TRAVERSE CITY — Jail and police reform are likely to loom in the minds of Grand Traverse County voters as the race for sheriff nears its end.
The Nov. 3 election pits Republican incumbent Sheriff Tom Bensley against newcomer Greg Hall, an outspoken Democrat calling for inter-department reform.
Hall, a Traverse City native, first locked horns with the sheriff a few years back over concerns about the county jail’s medication policies. Hall’s mother spent time behind bars and he claims, despite bringing her medications to the facility in person and working with jail staff, she wasn’t given her prescriptions.
He became a vocal critic of the sheriff’s department, citing lacking oversight, a “good ‘ol boys” culture and a lack of positive change.
“At some point, you have to get out of the stands and into the game and decide to, you know, be the person who’s going to change things,” said Hall, a first-time runner for office. “My whole campaign is about changing the mindset, and the way we approach law enforcement within our community.”
Bensley, who touts decades with the department and 12 years leading it, questions how Hall’s lack of experience would translate on the job. The Democratic challenger served 12 years in corporate security and military police, but none within a sheriff’s department to familiarize himself with inner workings.
“I’ve had one career,” Bensley said. “I’ve worked in all facets of the sheriff’s office, and as the sheriff, I’ve worked very well with the county board.”
But Hall argues experience isn’t everything.
“I know Bensley touts his 40-plus years with the department, but I just ask people to consider — what has that actually gotten us as a community?” Hall said. “It’s gotten us a sheriff’s department that, for several years now, has been widely scrutinized for the way it operates.”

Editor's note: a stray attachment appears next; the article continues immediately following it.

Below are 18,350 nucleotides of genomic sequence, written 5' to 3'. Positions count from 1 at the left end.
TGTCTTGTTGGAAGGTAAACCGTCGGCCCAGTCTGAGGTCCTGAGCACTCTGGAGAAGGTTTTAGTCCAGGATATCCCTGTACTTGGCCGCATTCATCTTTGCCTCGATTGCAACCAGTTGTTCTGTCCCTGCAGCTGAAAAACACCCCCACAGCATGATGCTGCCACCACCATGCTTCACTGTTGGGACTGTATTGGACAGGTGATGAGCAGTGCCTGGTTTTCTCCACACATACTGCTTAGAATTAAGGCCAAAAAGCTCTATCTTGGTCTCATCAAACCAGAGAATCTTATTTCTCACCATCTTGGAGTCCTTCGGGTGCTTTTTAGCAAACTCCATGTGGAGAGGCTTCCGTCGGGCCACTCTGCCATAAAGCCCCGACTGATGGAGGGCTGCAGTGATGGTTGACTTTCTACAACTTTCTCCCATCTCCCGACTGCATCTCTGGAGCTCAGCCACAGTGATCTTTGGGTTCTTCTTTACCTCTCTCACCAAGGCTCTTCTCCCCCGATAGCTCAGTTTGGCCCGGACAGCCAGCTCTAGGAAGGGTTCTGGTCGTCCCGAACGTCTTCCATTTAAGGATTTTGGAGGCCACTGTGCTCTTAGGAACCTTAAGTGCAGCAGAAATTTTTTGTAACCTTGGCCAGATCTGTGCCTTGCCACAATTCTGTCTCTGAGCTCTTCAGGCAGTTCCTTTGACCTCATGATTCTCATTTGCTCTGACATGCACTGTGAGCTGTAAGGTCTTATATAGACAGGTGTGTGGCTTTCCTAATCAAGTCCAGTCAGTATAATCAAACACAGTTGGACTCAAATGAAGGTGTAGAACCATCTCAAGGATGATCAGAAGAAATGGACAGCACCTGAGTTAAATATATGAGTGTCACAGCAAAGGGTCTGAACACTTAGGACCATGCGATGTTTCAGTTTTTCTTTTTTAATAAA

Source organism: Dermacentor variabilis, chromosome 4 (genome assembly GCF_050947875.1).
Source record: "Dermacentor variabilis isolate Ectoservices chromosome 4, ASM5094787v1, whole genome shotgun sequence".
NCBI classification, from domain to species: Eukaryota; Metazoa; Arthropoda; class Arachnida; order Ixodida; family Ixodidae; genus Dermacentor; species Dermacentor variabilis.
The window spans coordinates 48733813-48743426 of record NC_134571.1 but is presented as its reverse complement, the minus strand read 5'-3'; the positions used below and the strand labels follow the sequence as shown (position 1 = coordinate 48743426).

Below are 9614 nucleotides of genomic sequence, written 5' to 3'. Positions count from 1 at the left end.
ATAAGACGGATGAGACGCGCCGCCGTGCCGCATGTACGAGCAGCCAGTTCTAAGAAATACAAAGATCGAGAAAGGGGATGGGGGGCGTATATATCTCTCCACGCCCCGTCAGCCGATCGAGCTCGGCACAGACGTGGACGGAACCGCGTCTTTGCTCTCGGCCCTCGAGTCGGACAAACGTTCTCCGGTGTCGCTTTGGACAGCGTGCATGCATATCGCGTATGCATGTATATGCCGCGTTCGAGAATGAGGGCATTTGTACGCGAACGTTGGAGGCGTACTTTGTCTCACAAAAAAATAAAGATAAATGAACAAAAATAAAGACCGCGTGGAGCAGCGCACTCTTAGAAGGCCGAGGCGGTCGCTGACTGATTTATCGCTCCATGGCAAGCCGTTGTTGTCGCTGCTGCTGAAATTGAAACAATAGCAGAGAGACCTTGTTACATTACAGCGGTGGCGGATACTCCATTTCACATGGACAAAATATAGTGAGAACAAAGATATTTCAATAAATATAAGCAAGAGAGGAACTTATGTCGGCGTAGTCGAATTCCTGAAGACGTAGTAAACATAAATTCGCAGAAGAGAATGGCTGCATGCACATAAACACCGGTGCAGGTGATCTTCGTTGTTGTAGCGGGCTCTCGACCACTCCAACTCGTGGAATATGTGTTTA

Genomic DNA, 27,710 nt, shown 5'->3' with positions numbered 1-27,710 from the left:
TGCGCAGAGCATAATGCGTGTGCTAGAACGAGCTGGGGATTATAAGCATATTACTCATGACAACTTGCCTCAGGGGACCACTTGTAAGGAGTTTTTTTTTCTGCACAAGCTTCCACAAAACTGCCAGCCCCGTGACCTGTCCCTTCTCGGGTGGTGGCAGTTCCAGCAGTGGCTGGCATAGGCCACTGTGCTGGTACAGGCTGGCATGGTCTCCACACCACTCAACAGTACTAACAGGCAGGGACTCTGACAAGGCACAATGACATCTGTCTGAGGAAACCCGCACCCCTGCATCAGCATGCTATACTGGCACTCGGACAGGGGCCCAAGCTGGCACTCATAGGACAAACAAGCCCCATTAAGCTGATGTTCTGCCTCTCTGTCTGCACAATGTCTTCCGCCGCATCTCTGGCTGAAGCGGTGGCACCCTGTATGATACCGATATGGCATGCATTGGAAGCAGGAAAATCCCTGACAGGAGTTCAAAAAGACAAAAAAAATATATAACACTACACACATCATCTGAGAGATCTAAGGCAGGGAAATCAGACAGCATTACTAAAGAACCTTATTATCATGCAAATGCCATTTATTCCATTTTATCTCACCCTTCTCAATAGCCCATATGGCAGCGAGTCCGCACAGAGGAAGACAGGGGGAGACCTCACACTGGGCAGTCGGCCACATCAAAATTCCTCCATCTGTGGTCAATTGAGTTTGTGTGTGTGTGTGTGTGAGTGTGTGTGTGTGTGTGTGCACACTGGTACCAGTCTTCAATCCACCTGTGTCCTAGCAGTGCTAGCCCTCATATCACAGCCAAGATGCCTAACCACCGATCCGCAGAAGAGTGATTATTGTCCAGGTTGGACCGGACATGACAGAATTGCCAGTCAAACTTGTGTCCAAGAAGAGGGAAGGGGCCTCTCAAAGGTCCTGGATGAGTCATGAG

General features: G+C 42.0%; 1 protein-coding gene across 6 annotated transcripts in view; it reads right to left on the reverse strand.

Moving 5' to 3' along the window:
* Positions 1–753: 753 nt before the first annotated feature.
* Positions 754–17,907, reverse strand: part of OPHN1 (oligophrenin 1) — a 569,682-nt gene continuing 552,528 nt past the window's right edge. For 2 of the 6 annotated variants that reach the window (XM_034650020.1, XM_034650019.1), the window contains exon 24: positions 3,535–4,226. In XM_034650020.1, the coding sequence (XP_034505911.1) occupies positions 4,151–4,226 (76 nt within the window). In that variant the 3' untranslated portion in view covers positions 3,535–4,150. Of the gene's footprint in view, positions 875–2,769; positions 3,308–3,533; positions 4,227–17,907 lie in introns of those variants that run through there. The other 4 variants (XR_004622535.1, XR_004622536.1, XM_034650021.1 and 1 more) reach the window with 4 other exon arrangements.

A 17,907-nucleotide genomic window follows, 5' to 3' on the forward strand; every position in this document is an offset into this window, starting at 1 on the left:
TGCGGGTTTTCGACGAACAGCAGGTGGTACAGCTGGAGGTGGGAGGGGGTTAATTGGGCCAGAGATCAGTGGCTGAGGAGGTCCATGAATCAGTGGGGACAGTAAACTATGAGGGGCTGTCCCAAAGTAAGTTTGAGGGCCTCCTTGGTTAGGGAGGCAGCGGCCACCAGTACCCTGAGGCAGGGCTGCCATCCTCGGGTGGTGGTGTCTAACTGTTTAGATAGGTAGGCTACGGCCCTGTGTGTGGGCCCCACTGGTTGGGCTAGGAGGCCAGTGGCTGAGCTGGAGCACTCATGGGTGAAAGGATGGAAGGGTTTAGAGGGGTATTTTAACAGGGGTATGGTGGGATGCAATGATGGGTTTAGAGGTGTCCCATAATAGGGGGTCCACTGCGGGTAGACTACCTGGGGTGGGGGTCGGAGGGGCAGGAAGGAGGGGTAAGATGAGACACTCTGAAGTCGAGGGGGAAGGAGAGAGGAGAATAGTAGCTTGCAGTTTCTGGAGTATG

Hall also feels Bensley faltered in his handling of the April 2019 investigation into former Jail Administrator Todd Ritter, who now faces charges in 86th District Court related to accusations of on-the-job misconduct.
Bensley fired back.
“Obviously, as an incumbent, things come up and some people don’t like the way they’re handled. That puts a target on my back,” Bensley said, adding that he felt the Ritter incident, especially the decision to force resignation instead of firing, was handled correctly once he learned of it. “People just need to look at what was said — it’s been very difficult to get people to listen to the truth.”
Bensley’s handling of the situation, which Hall says included ignoring early whistleblowers, has been a source of ongoing criticism. Recent criminal charges against the former jail admin have brought the incident more directly into public eye.
Bensley said the oft-cited resignation move was under direction from the department’s attorney, and that he and other officials want to put the matter behind them and move forward.
Hall feels the incident is a symptom of bigger problems — especially when it comes to department oversight.
Bensley disagreed, saying he’d pushed to resolve and review several things brought forward by the community, including the Grand Traverse County jail’s medical services, which are provided by private company Wellpath. Bensley said those concerns spurred him to request a jail assessment from the National Commission on Correctional Health Care, which he said determined Grand Traverse’s services are “adequate.” He said he and fellow officials have since worked to patch up the few things pointed out by the commission.
Bensley also shot back at Hall’s comments about jail culture, which he said has improved drastically since the appointment of new Jail Administrator Capt. Chris Barsheff. Hall has offered his own words of support for Barsheff in the past, but feels lacking leadership holds back further reforms.
“The issues I see within the department all revolve around lack of leadership — there’s only so much Capt. Barsheff can do, working under Tom Bensley.”
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